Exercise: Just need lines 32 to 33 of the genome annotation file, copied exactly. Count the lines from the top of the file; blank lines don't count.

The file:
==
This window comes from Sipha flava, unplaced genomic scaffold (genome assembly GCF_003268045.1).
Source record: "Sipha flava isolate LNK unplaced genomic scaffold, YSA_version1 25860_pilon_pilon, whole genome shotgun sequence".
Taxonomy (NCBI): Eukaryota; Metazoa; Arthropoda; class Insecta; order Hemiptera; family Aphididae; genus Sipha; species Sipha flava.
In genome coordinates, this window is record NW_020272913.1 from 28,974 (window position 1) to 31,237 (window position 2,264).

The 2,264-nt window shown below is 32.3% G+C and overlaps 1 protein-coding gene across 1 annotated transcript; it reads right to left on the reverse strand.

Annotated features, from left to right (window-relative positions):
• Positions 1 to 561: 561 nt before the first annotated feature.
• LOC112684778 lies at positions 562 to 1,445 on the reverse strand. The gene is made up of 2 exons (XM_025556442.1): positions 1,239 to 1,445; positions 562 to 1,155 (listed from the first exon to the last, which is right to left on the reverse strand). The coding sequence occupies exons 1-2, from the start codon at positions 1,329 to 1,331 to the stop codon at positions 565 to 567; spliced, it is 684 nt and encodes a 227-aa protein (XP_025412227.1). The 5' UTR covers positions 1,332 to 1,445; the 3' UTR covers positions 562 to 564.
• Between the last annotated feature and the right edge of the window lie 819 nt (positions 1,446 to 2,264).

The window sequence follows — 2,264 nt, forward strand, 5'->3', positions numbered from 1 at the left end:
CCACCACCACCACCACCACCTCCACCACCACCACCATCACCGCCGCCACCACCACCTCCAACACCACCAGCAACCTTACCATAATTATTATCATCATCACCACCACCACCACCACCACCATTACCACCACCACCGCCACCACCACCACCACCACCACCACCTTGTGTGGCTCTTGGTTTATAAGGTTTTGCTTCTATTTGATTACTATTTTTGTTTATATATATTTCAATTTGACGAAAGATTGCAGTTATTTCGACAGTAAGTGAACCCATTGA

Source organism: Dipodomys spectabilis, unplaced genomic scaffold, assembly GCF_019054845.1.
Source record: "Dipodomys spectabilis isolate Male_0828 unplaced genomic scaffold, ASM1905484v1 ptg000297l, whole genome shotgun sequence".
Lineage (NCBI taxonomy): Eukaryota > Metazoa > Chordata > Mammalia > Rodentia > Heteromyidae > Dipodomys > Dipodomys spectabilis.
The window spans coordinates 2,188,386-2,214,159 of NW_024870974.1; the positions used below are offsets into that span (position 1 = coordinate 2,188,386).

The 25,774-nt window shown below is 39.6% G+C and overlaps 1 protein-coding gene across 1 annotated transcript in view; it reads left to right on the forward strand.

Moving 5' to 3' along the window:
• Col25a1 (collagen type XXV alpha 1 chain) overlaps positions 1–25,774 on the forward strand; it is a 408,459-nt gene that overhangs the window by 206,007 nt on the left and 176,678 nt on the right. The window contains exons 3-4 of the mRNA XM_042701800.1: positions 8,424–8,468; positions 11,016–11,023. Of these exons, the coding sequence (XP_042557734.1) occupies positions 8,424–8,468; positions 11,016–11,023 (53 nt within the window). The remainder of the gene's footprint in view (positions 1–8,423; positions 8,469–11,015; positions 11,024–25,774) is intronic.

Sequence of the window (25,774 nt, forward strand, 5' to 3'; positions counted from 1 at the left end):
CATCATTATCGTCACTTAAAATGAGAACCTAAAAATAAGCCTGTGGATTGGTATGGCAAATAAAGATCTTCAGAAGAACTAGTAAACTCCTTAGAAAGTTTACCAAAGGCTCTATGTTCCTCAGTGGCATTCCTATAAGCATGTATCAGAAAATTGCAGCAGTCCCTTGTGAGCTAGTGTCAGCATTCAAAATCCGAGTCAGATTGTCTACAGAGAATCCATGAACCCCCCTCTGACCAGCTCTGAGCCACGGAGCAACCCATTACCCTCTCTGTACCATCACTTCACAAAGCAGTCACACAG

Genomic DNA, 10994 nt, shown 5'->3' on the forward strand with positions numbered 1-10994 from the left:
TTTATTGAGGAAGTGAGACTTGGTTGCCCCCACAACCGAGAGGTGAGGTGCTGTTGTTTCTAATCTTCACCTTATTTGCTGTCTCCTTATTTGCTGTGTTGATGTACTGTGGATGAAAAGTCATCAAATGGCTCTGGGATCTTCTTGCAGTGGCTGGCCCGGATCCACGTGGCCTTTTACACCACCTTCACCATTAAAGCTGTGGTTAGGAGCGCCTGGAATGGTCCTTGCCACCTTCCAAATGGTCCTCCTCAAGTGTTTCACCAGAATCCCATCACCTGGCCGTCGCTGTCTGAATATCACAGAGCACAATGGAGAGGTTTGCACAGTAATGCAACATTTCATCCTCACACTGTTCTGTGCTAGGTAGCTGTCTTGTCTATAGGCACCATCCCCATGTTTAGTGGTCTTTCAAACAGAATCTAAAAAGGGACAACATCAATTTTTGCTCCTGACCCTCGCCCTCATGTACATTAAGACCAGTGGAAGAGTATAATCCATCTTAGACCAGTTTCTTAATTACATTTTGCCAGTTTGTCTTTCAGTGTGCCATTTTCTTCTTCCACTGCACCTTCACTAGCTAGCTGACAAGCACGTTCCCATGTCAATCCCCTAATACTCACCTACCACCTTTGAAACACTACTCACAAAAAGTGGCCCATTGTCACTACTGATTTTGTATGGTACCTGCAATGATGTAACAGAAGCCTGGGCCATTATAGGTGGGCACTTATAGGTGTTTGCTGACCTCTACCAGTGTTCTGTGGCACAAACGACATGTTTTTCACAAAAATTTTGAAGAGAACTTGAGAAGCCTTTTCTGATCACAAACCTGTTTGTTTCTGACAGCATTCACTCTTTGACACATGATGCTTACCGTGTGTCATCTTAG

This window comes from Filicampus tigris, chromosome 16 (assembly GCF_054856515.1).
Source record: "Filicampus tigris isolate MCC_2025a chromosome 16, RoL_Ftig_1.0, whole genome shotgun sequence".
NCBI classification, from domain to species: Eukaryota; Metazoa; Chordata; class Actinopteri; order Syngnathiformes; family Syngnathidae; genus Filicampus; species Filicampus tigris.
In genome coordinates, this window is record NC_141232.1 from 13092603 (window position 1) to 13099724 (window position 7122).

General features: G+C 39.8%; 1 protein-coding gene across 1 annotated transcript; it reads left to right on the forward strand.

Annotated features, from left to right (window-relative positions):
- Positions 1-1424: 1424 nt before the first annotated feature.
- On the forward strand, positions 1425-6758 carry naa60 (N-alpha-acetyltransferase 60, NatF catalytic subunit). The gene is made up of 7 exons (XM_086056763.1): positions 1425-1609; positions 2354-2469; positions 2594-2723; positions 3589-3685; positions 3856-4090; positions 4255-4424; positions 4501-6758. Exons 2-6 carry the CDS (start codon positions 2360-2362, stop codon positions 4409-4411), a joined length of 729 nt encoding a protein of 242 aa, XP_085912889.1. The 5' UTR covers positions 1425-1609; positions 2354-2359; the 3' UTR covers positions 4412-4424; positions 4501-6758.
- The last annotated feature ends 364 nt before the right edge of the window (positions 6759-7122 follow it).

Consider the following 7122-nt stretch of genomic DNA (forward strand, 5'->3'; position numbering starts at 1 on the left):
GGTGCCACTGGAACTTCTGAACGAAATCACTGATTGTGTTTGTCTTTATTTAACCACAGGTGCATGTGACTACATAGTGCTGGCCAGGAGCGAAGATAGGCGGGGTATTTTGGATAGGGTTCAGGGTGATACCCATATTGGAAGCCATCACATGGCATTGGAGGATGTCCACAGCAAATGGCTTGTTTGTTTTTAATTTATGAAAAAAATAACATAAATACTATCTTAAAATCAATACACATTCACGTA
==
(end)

Consider the following 7122-nt stretch of genomic DNA (forward strand, 5'->3'; position numbering starts at 1 on the left):
GGTGCCACTGGAACTTCTGAACGAAATCACTGATTGTGTTTGTCTTTATTTAACCACAGGTGCATGTGACTACATAGTGCTGGCCAGGAGCGAAGATAGGCGGGGTATTTTGGATAGGGTTCAGGGTGATACCCATATTGGAAGCCATCACATGGCATTGGAGGATGTCCACAGCAAATGGCTTGTTTGTTTTTAATTTATGAAAAAAATAACATAAATACTATCTTAAAATCAATACACATTCACGTA